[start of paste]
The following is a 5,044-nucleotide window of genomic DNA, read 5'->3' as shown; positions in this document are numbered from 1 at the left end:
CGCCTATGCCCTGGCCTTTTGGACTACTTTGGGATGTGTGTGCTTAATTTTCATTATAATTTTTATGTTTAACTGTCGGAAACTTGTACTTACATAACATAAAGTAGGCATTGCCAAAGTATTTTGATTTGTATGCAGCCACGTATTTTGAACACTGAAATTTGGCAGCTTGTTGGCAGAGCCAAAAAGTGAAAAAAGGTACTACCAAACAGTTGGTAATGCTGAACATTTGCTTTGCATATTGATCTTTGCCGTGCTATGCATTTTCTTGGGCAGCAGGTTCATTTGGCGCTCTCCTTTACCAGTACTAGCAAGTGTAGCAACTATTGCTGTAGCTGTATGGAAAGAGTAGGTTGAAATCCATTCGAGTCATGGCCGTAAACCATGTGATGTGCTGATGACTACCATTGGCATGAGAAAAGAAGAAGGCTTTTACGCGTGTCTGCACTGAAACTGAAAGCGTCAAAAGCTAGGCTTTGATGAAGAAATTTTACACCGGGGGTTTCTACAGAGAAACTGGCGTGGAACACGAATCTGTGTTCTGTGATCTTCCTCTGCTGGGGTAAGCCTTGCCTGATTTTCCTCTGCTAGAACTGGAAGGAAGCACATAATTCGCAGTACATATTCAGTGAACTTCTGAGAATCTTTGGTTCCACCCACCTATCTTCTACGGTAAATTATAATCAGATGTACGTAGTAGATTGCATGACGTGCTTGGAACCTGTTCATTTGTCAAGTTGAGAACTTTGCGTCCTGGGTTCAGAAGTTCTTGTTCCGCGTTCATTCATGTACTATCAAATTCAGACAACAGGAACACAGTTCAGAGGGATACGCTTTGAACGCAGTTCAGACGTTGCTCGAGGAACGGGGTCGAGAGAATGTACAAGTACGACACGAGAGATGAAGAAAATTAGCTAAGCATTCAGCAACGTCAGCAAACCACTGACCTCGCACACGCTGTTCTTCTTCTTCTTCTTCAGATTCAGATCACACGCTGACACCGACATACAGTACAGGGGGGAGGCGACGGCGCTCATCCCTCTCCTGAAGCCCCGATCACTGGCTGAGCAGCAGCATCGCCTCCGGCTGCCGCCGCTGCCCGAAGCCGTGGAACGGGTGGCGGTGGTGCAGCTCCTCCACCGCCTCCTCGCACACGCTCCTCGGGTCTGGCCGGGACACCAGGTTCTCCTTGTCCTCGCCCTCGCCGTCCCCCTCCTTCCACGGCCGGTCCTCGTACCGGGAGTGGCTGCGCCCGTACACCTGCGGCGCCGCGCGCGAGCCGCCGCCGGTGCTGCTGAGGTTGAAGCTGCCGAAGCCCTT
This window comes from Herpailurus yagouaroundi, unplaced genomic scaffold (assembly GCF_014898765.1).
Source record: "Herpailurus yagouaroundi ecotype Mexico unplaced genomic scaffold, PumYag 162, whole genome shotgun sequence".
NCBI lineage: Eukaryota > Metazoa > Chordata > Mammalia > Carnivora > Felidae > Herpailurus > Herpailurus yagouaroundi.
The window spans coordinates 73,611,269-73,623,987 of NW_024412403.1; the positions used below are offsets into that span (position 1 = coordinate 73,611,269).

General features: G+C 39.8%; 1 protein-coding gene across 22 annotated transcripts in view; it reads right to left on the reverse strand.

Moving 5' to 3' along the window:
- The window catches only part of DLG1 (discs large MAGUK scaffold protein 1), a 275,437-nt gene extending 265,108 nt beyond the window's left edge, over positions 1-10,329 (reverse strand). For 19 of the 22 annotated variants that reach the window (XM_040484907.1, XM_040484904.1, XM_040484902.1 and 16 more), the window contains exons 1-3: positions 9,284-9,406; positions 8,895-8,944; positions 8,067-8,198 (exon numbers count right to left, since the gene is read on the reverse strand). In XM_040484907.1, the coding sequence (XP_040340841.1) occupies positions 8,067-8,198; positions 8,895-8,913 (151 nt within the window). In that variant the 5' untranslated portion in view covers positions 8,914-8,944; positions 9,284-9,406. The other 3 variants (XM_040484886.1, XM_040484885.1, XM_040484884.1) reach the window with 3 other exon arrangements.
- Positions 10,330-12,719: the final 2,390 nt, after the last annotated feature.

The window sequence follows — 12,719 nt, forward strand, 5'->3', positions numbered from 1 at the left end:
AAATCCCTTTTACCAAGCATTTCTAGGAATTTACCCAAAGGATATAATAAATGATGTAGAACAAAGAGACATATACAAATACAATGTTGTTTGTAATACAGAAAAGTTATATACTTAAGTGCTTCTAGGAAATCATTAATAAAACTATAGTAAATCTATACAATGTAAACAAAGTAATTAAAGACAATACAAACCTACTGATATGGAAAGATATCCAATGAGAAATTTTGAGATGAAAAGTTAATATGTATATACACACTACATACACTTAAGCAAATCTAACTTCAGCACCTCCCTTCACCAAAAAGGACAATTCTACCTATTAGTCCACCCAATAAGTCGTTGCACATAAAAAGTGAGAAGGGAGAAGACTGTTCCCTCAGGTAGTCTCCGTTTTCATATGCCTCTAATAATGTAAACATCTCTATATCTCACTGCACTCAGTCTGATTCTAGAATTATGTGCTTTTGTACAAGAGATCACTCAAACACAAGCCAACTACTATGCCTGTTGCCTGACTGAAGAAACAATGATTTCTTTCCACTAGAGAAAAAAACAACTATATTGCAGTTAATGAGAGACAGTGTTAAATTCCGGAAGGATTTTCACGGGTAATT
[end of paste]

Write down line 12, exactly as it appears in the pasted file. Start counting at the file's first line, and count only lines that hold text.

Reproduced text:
AAATCCCTTTTACCAAGCATTTCTAGGAATTTACCCAAAGGATATAATAAATGATGTAGAACAAAGAGACATATACAAATACAATGTTGTTTGTAATACAGAAAAGTTATATACTTAAGTGCTTCTAGGAAATCATTAATAAAACTATAGTAAATCTATACAATGTAAACAAAGTAATTAAAGACAATACAAACCTACTGATATGGAAAGATATCCAATGAGAAATTTTGAGATGAAAAGTTAATATGTATATACACACTACATACACTTAAGCAAATCTAACTTCAGCACCTCCCTTCACCAAAAAGGACAATTCTACCTATTAGTCCACCCAATAAGTCGTTGCACATAAAAAGTGAGAAGGGAGAAGACTGTTCCCTCAGGTAGTCTCCGTTTTCATATGCCTCTAATAATGTAAACATCTCTATATCTCACTGCACTCAGTCTGATTCTAGAATTATGTGCTTTTGTACAAGAGATCACTCAAACACAAGCCAACTACTATGCCTGTTGCCTGACTGAAGAAACAATGATTTCTTTCCACTAGAGAAAAAAACAACTATATTGCAGTTAATGAGAGACAGTGTTAAATTCCGGAAGGATTTTCACGGGTAATT